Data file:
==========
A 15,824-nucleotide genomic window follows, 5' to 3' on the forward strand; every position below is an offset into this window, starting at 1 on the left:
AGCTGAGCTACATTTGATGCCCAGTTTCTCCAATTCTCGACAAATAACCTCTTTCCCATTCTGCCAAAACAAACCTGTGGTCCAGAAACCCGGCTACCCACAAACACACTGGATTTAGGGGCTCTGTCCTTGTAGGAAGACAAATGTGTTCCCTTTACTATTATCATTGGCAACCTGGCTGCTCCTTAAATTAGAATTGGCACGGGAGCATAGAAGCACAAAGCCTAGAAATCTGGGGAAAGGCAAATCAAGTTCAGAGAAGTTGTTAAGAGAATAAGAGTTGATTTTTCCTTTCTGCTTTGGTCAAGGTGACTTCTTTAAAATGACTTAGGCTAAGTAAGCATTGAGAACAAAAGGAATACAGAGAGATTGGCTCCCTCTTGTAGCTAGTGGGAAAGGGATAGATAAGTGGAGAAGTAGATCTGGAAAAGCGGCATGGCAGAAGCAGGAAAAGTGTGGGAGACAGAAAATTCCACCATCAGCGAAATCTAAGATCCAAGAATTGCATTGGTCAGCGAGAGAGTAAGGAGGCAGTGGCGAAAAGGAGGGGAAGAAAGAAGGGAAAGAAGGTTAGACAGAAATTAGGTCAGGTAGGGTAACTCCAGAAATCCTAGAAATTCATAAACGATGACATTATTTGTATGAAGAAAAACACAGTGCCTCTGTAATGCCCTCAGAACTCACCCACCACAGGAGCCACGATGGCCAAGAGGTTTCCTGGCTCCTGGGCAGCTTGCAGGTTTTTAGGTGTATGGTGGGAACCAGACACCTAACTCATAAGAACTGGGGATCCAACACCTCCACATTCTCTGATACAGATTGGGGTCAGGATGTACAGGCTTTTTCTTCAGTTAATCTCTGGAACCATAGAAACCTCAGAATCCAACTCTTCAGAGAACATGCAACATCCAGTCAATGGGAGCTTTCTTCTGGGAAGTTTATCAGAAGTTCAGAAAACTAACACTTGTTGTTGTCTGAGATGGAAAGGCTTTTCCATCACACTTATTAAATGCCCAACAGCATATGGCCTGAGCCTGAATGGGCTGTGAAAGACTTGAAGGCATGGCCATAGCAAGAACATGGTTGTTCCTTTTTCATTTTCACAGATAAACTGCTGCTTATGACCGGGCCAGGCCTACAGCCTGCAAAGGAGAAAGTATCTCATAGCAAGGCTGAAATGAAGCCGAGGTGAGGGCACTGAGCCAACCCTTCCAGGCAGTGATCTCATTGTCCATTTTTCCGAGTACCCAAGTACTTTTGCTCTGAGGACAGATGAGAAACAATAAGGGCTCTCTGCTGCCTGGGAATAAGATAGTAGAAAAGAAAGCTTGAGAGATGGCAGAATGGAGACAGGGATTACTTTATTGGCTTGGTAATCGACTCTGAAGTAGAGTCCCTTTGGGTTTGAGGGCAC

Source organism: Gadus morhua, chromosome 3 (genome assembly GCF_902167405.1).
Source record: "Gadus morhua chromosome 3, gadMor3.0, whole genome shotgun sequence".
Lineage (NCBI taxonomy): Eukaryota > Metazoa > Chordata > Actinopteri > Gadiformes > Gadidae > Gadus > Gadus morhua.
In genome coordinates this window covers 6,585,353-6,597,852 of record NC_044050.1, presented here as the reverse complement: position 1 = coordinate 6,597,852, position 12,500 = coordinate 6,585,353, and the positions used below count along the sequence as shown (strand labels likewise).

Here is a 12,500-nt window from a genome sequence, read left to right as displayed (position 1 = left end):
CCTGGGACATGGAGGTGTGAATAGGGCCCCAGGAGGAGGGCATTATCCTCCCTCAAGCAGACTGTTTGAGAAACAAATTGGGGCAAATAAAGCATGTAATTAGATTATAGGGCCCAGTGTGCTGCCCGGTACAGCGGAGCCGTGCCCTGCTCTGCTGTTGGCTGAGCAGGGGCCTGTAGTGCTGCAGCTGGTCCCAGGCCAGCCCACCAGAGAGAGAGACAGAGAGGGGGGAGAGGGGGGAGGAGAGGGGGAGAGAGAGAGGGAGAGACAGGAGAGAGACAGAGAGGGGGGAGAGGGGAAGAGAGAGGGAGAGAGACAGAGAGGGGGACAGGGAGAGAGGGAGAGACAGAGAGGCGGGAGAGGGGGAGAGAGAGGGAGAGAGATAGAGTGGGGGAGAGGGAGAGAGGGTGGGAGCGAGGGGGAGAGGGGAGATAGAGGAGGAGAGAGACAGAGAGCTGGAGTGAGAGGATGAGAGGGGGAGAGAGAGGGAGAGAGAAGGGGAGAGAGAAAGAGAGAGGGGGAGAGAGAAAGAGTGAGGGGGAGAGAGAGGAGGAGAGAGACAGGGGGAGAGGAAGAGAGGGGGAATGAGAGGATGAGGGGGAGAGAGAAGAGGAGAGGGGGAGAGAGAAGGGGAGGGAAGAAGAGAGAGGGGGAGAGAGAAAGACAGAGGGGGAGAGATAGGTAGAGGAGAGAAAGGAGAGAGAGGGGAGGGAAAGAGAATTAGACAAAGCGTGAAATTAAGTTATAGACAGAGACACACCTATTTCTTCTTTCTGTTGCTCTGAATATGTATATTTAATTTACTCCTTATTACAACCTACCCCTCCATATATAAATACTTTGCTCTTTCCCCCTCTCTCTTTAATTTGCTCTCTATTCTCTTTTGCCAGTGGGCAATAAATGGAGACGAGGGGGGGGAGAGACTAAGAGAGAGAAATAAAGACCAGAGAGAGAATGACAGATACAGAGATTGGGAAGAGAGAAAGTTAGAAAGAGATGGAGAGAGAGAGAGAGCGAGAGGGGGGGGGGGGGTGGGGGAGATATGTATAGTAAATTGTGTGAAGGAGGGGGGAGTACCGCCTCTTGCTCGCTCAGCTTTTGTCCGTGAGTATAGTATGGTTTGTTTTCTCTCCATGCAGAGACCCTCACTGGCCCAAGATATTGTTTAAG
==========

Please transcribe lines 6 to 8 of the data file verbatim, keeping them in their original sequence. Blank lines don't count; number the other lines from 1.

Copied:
In genome coordinates this window covers 6,585,353-6,597,852 of record NC_044050.1, presented here as the reverse complement: position 1 = coordinate 6,597,852, position 12,500 = coordinate 6,585,353, and the positions used below count along the sequence as shown (strand labels likewise).

Here is a 12,500-nt window from a genome sequence, read left to right as displayed (position 1 = left end):
CCTGGGACATGGAGGTGTGAATAGGGCCCCAGGAGGAGGGCATTATCCTCCCTCAAGCAGACTGTTTGAGAAACAAATTGGGGCAAATAAAGCATGTAATTAGATTATAGGGCCCAGTGTGCTGCCCGGTACAGCGGAGCCGTGCCCTGCTCTGCTGTTGGCTGAGCAGGGGCCTGTAGTGCTGCAGCTGGTCCCAGGCCAGCCCACCAGAGAGAGAGACAGAGAGGGGGGAGAGGGGGGAGGAGAGGGGGAGAGAGAGAGGGAGAGACAGGAGAGAGACAGAGAGGGGGGAGAGGGGAAGAGAGAGGGAGAGAGACAGAGAGGGGGACAGGGAGAGAGGGAGAGACAGAGAGGCGGGAGAGGGGGAGAGAGAGGGAGAGAGATAGAGTGGGGGAGAGGGAGAGAGGGTGGGAGCGAGGGGGAGAGGGGAGATAGAGGAGGAGAGAGACAGAGAGCTGGAGTGAGAGGATGAGAGGGGGAGAGAGAGGGAGAGAGAAGGGGAGAGAGAAAGAGAGAGGGGGAGAGAGAAAGAGTGAGGGGGAGAGAGAGGAGGAGAGAGACAGGGGGAGAGGAAGAGAGGGGGAATGAGAGGATGAGGGGGAGAGAGAAGAGGAGAGGGGGAGAGAGAAGGGGAGGGAAGAAGAGAGAGGGGGAGAGAGAAAGACAGAGGGGGAGAGATAGGTAGAGGAGAGAAAGGAGAGAGAGGGGAGGGAAAGAGAATTAGACAAAGCGTGAAATTAAGTTATAGACAGAGACACACCTATTTCTTCTTTCTGTTGCTCTGAATATGTATATTTAATTTACTCCTTATTACAACCTACCCCTCCATATATAAATACTTTGCTCTTTCCCCCTCTCTCTTTAATTTGCTCTCTATTCTCTTTTGCCAGTGGGCAATAAATGGAGACGAGGGGGGGGAGAGACTAAGAGAGAGAAATAAAGACCAGAGAGAGAATGACAGATACAGAGATTGGGAAGAGAGAAAGTTAGAAAGAGATGGAGAGAGAGAGAGAGCGAGAGGGGGGGGGGGGGTGGGGGAGATATGTATAGTAAATTGTGTGAAGGAGGGGGGAGTACCGCCTCTTGCTCGCTCAGCTTTTGTCCGTGAGTATAGTATGGTTTGTTTTCTCTCCATGCAGAGACCCTCACTGGCCCAAGATATTGTTTAAG